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Literacy instruction certificate starts this fall

St. Scholastica launches new literacy instruction certificate

St. Scholastica launches new literacy instruction certificate

The School of Education is launching a new literacy instruction certificate, with a goal of helping teachers to improve reading comprehension for K-12 students across the state.

The program, which begins this fall, is geared toward teachers who want to expand and deepen their knowledge of teaching reading. The 100 percent online, five-course, 15-credit program is aligned to Minnesota K-12 Teacher of Reading Standards. It can be completed in 18 months, and can be started during any school term.

Brenda Fischer, School of Education assistant professor and department chair, emphasized the importance of literacy for students of any age.

"Once students get to seventh grade, explicit reading instruction often doesn't happen," she said. "So if you're not a good reader, you now struggle in social studies, science and all content areas."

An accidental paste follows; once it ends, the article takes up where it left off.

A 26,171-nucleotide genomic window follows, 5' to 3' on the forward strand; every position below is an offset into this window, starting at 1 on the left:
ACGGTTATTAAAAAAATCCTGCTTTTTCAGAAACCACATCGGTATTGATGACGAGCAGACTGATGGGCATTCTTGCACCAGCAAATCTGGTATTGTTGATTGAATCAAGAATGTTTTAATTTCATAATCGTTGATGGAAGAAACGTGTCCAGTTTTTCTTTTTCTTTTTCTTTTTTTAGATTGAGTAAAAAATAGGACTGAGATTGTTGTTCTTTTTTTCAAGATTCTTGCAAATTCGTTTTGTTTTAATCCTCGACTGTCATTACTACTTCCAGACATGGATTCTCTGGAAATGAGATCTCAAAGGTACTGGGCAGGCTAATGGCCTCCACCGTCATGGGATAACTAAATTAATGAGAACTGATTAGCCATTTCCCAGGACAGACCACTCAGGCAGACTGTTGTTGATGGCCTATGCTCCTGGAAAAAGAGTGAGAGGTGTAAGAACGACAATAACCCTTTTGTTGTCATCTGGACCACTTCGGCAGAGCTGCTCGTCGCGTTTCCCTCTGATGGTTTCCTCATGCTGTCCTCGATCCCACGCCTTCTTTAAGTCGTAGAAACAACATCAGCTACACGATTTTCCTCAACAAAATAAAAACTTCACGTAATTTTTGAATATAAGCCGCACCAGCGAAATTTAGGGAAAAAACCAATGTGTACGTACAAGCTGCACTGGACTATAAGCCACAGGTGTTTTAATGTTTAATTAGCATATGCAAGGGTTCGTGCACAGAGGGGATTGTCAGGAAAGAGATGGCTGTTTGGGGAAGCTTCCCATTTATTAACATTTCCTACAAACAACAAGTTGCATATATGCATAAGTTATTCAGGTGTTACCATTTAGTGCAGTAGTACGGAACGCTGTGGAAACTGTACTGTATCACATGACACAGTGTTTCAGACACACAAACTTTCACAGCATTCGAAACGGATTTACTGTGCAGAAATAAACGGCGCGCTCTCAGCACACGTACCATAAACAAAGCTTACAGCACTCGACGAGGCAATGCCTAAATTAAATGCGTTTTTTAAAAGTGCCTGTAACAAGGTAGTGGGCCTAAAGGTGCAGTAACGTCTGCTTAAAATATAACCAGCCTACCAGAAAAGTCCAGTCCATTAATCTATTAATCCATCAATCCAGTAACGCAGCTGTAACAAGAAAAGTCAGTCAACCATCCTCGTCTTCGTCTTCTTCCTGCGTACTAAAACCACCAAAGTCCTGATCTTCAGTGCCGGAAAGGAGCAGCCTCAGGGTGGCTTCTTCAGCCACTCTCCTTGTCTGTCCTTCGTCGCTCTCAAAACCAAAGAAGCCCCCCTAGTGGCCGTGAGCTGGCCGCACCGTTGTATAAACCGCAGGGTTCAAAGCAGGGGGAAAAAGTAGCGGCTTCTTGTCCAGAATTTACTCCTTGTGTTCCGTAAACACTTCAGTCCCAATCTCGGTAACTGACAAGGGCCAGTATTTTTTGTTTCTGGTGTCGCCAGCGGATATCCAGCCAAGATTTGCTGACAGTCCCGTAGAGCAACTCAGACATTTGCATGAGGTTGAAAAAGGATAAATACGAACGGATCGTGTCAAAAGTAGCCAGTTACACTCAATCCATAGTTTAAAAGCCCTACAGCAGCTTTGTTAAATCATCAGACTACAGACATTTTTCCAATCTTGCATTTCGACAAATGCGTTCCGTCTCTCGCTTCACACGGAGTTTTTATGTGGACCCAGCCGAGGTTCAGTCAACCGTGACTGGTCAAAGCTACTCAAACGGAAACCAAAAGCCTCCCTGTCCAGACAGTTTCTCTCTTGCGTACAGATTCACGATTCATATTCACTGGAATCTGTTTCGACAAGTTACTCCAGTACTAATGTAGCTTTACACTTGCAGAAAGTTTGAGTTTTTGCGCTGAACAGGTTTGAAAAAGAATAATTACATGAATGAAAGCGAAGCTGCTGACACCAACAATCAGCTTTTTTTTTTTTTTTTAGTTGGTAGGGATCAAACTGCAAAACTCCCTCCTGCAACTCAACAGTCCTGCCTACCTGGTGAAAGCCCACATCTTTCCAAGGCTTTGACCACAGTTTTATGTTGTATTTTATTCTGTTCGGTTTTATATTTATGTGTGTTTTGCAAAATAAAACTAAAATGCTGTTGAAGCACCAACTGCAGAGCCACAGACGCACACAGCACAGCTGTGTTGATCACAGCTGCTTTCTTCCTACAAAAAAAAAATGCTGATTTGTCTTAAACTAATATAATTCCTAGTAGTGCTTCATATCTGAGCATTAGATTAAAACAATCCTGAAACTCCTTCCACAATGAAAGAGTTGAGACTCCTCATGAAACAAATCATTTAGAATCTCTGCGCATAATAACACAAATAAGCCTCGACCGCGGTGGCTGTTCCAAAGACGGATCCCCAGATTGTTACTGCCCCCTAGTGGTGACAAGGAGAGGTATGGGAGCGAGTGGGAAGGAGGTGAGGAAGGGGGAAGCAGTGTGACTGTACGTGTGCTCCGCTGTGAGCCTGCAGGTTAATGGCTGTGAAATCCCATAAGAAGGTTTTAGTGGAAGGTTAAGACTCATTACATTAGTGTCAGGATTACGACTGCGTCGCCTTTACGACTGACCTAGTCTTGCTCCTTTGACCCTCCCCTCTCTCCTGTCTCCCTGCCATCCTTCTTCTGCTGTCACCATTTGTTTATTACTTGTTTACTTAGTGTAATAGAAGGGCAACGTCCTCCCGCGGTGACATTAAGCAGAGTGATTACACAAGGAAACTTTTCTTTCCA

The CSS program addresses that issue, she said, giving reading teachers the tools they need to re-engage and motivate students.

"The purpose of the program is to help teachers become better teachers of reading at any level," she said. "It's all about teaching reading and how to do that well."

The program also helps teachers move beyond the classroom into leadership roles, to guide literacy improvement at a school-wide level.

In addition, it's useful for people who don't necessarily have teaching licenses at all, or who work with different populations beyond K-12 students.

"For them it's helpful to understand a little bit more about the reading process." Fischer says. "This program has a variety of payoffs for different populations of people."

Courses focus on the key components of high-quality literacy instruction and assessment, with practical, research-based approaches to teaching reading. They may be applied toward elective requirements for St. Scholastica's Master of Education degree program.

Fischer points out that the all-online program is very engaging.

"There's a lot of interaction involved," she said.

The program currently offers licensing to teachers in the state of Minnesota. Licensure is not available for the state of Wisconsin, but faculty and staff members are working to make that happen at a later date.

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